An Old Bot’s Nasty New Tricks: Exploring Qbot’s Latest Attack Methods

August 27, 2020

Research By: Alex Ilgayev


The notorious banking trojan Qbot has been in business for more than a decade. The malware, which has also been dubbed Qakbot and Pinkslipbot, was discovered in 2008 and is known for collecting browsing data and stealing banking credentials and other financial information from victims. It is highly structured, multi-layered, and is being continuously developed with new features to extend its capabilities. .These new ‘tricks’ mean that despite its age, Qbot is still a dangerous and persistent threat to organizations.  It has become the malware equivalent of a Swiss Army knife, capable of:

  • Stealing information from infected machines, including passwords, emails, credit card details and more.
  • Installing other malware on infected machines, including ransomware 
  • Allowing the Bot controller to connect to the victim’s computer (even when the victim is logged in) to make banking transactions from the victim’s IP address
  • Hijacking users’ legitimate email threads from their Outlook client and using those threads to try and infect other users’ PCs

A prominent campaign using QBot ran from March to the end of June this year.   We assumed that the campaign was stopped to allow those behind QBot to conduct further malware development, but we did not imagine that it would return so quickly.

Towards the end of July, one of today’s most serious cyber threats, the Emotet Trojan, returned to full activity and launched multiple malspam campaigns, impacting 5% of organizations globally. Some of these campaigns included installing an updated version of Qbot on victims’ PCs. A few days later, we identified a newer Qbot sample dropped by latest Emotet campaign, which led us discovering a renewed command and control infrastructure and brand new malware techniques distributed through Emotet’s infection process.

If that wasn’t enough for us, Qbot’s malspam campaign resumed earlier in August, spreading globally and infecting new targets. One of Qbot’s new tricks is particularly nasty, as once a machine is infected, it activates a special ‘email collector module’ which extracts all email threads from the victim’s Outlook client, and uploads it to a hardcoded remote server. These stolen emails are then utilized for future malspam campaigns, making it easier for users to be tricked into clicking on infected attachments because the spam email appears to continue an existing legitimate email conversation.  Check Point’s researchers have seen examples of targeted, hijacked email threads with subjects related to Covid-19, tax payment reminders, and job recruitments.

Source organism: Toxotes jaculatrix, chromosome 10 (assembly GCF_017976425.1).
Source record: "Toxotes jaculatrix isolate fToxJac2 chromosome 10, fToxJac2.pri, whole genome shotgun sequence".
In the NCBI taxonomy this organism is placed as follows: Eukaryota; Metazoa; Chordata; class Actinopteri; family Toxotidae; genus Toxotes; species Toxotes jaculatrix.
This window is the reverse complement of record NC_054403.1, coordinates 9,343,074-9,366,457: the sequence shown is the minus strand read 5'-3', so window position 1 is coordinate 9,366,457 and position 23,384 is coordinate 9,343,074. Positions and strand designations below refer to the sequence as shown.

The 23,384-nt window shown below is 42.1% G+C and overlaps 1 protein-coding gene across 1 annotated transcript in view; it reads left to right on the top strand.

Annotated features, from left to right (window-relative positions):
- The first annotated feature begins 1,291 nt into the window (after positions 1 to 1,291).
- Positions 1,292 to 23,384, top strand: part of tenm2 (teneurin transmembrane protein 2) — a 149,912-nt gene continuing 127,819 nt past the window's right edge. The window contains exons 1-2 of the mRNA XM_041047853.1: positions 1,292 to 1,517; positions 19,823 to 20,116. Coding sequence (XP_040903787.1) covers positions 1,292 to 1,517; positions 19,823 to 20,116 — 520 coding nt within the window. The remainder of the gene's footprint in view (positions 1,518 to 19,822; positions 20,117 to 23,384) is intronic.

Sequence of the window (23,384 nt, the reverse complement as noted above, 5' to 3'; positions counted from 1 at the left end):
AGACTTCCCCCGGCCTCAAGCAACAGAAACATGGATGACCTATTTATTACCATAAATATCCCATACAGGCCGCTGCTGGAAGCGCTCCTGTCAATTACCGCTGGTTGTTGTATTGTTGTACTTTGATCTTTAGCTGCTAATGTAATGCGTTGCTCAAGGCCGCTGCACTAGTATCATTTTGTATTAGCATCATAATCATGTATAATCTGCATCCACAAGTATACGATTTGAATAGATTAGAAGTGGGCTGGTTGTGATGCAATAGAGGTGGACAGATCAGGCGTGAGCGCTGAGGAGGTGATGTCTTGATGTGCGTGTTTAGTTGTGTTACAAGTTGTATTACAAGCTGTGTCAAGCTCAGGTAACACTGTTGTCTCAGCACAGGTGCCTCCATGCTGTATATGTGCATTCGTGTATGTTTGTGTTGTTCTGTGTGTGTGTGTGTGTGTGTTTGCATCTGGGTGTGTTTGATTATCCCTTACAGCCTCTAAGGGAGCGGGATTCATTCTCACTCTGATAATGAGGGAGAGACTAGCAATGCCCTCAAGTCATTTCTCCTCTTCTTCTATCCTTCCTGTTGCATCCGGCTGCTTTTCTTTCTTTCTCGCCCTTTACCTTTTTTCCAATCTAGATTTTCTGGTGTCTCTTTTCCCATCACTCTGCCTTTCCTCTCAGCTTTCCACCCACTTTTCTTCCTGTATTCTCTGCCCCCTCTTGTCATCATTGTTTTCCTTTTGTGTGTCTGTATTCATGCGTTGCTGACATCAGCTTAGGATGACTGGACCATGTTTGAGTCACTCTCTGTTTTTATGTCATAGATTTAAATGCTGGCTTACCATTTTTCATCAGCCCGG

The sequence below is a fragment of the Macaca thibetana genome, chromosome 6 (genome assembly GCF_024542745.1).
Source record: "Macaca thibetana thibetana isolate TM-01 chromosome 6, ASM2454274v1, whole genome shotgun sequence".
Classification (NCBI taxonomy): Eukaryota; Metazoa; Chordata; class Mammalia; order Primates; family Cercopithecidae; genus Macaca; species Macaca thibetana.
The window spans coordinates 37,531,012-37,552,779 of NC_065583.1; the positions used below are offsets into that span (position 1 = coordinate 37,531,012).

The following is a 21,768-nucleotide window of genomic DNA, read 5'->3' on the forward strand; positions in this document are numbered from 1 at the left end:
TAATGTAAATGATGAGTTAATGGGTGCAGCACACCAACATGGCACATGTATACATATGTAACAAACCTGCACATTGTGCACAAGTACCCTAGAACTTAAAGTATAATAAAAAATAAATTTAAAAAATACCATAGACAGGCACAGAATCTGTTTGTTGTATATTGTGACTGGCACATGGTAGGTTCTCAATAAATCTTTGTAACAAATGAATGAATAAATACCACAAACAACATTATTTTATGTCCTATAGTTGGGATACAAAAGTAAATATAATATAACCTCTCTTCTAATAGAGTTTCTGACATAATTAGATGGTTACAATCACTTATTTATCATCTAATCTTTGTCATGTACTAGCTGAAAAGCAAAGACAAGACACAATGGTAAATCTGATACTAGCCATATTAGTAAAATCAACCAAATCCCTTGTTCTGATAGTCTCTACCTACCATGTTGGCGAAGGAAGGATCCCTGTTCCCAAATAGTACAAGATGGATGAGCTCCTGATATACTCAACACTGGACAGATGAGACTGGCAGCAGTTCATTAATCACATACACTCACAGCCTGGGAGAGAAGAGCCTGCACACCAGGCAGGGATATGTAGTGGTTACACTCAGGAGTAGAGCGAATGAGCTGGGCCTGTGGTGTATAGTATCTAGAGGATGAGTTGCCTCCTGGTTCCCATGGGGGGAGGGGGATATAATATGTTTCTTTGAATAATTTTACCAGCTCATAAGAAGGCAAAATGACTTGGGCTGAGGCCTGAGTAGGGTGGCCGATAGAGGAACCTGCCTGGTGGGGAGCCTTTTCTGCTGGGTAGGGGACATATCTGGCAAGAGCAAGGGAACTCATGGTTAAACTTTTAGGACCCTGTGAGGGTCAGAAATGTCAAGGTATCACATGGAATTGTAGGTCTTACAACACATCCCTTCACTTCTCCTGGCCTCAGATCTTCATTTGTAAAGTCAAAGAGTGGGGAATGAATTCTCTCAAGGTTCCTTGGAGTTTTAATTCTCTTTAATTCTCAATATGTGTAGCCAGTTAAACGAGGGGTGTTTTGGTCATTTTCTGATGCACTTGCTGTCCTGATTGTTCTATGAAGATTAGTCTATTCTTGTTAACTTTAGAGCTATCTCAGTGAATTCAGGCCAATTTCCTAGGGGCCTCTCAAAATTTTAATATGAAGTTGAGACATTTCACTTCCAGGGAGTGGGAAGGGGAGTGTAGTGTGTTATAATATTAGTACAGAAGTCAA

Based on our visibility, most of the attacks were made against US- and Europe-based organizations as we can see in Figure 1.

Figure 1 – Attacked organizations by country

Among these, the most targeted industries were in the government, military, and manufacturing sectors.

Figure 2 – Attacked Organizations by industry

After a thorough analysis of these new QBot samples, we will share our knowledge and insights about the following topics:

  • Qbot’s infection process – hijacked email threads and VBS downloaders.
  • Its payload functionality and version break down.
  • C&C communication protocol and module fetching.
  • How a victim becomes a potential bot-proxy, and various methods that the Proxy module exposes.

Infection Chain

QBot’s infection chain is described in the following flow-chart and will be discussed in the next sections:

Figure 3 – Infection chain diagram

Malicious Email

The initial infection chain starts by sending specially crafted emails to the target organizations. The method is less sophisticated than spear-phishing techniques but has additional attributes which add to its credibility. One of these is called “Hijacked Email Threads” – capturing archived email conversations and replying to the sender with the malicious content. Those conversations could be captured using Qbot’s Email Collector module which we will describe later.

We can see in Figure 4, Figure 5, and Figure 6, examples of such methods from samples submitted by @malware_traffic in their blog:

Figure 4 – Example of COVID-19 related email thread

Figure 5 – Example of email thread for tax payment reminder

Figure 6 – Example of email thread for job recruitment

Each of these emails contains a URL to a ZIP with a malicious VBS – Visual Basic Script file.

During our tracking of the malspam campaign, we have seen hundreds of different URLs for malicious ZIP dropping when most of them were compromised WordPress sites.

VBS Infection

The VBS based infection method is rather new for the malware, and is being used since April 2020. In previous campaigns, the infection chain started with a Word document containing malicious macros.

While the previous macros had simple obfuscation and string decoding, the VBS file contains several more advanced methods:

File Size – The file size is larger than 35MB, padded with NULL bytes. Big files are usually dismissed by various sandboxes due to performance limitations.

Sleep Timer – The script delays its execution by calling the Sleep API. This is another method for avoiding sandboxes.

Obfuscation – The script contains multiple obfuscation methods such as those described in Figure 7.

Figure 7 – VBS obfuscation methods

Encryption – The VBS file downloads the Qbot payload from one of 6 possible hardcoded encrypted URLs. These URLs are encrypted by a custom XOR encryption 3 times with different keys that are built dynamically. We created an extraction script that can be accessed in Appendix B.

In order to support detection and hunting for additional malicious VBS files, We wrote a YARA rule which can be observed in Appendix A.

Similar to the old infection method, the VBS file downloads and executes the Qbot payload.

Qbot Payload

Version Analysis